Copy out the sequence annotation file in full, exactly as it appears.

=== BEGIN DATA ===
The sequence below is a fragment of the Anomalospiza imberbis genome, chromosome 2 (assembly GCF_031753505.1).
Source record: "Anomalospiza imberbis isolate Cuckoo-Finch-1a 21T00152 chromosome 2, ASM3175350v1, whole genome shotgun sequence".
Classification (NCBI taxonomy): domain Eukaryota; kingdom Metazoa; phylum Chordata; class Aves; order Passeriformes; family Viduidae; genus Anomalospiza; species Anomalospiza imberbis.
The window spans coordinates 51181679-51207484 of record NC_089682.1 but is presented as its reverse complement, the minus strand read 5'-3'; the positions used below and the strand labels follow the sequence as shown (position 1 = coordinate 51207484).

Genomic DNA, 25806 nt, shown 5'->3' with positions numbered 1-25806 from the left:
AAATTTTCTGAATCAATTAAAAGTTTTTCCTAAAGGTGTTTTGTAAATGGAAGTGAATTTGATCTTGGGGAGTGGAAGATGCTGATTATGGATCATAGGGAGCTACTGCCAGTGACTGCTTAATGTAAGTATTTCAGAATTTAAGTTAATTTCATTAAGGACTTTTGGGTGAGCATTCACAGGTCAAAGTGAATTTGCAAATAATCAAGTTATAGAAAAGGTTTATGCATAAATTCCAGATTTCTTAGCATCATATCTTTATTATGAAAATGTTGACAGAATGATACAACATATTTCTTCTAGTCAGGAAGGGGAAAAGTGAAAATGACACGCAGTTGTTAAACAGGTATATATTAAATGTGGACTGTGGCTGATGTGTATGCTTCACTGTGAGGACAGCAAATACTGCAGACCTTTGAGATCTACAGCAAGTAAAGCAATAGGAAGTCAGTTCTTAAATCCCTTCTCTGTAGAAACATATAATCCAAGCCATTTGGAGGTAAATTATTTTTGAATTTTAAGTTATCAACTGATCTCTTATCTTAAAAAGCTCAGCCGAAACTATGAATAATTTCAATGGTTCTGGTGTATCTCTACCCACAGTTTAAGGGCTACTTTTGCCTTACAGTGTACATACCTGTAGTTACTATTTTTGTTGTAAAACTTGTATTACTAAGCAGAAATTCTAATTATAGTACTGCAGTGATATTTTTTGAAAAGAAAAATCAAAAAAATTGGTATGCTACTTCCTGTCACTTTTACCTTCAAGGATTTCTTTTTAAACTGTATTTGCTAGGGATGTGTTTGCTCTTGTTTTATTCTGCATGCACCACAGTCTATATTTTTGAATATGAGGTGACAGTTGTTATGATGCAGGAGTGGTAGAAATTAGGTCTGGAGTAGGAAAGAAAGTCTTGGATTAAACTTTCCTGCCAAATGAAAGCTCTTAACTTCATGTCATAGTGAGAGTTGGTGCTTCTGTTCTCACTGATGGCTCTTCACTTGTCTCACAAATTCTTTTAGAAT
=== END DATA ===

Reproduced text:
The sequence below is a fragment of the Anomalospiza imberbis genome, chromosome 2 (assembly GCF_031753505.1).
Source record: "Anomalospiza imberbis isolate Cuckoo-Finch-1a 21T00152 chromosome 2, ASM3175350v1, whole genome shotgun sequence".
Classification (NCBI taxonomy): domain Eukaryota; kingdom Metazoa; phylum Chordata; class Aves; order Passeriformes; family Viduidae; genus Anomalospiza; species Anomalospiza imberbis.
The window spans coordinates 51181679-51207484 of record NC_089682.1 but is presented as its reverse complement, the minus strand read 5'-3'; the positions used below and the strand labels follow the sequence as shown (position 1 = coordinate 51207484).

Genomic DNA, 25806 nt, shown 5'->3' with positions numbered 1-25806 from the left:
AAATTTTCTGAATCAATTAAAAGTTTTTCCTAAAGGTGTTTTGTAAATGGAAGTGAATTTGATCTTGGGGAGTGGAAGATGCTGATTATGGATCATAGGGAGCTACTGCCAGTGACTGCTTAATGTAAGTATTTCAGAATTTAAGTTAATTTCATTAAGGACTTTTGGGTGAGCATTCACAGGTCAAAGTGAATTTGCAAATAATCAAGTTATAGAAAAGGTTTATGCATAAATTCCAGATTTCTTAGCATCATATCTTTATTATGAAAATGTTGACAGAATGATACAACATATTTCTTCTAGTCAGGAAGGGGAAAAGTGAAAATGACACGCAGTTGTTAAACAGGTATATATTAAATGTGGACTGTGGCTGATGTGTATGCTTCACTGTGAGGACAGCAAATACTGCAGACCTTTGAGATCTACAGCAAGTAAAGCAATAGGAAGTCAGTTCTTAAATCCCTTCTCTGTAGAAACATATAATCCAAGCCATTTGGAGGTAAATTATTTTTGAATTTTAAGTTATCAACTGATCTCTTATCTTAAAAAGCTCAGCCGAAACTATGAATAATTTCAATGGTTCTGGTGTATCTCTACCCACAGTTTAAGGGCTACTTTTGCCTTACAGTGTACATACCTGTAGTTACTATTTTTGTTGTAAAACTTGTATTACTAAGCAGAAATTCTAATTATAGTACTGCAGTGATATTTTTTGAAAAGAAAAATCAAAAAAATTGGTATGCTACTTCCTGTCACTTTTACCTTCAAGGATTTCTTTTTAAACTGTATTTGCTAGGGATGTGTTTGCTCTTGTTTTATTCTGCATGCACCACAGTCTATATTTTTGAATATGAGGTGACAGTTGTTATGATGCAGGAGTGGTAGAAATTAGGTCTGGAGTAGGAAAGAAAGTCTTGGATTAAACTTTCCTGCCAAATGAAAGCTCTTAACTTCATGTCATAGTGAGAGTTGGTGCTTCTGTTCTCACTGATGGCTCTTCACTTGTCTCACAAATTCTTTTAGAAT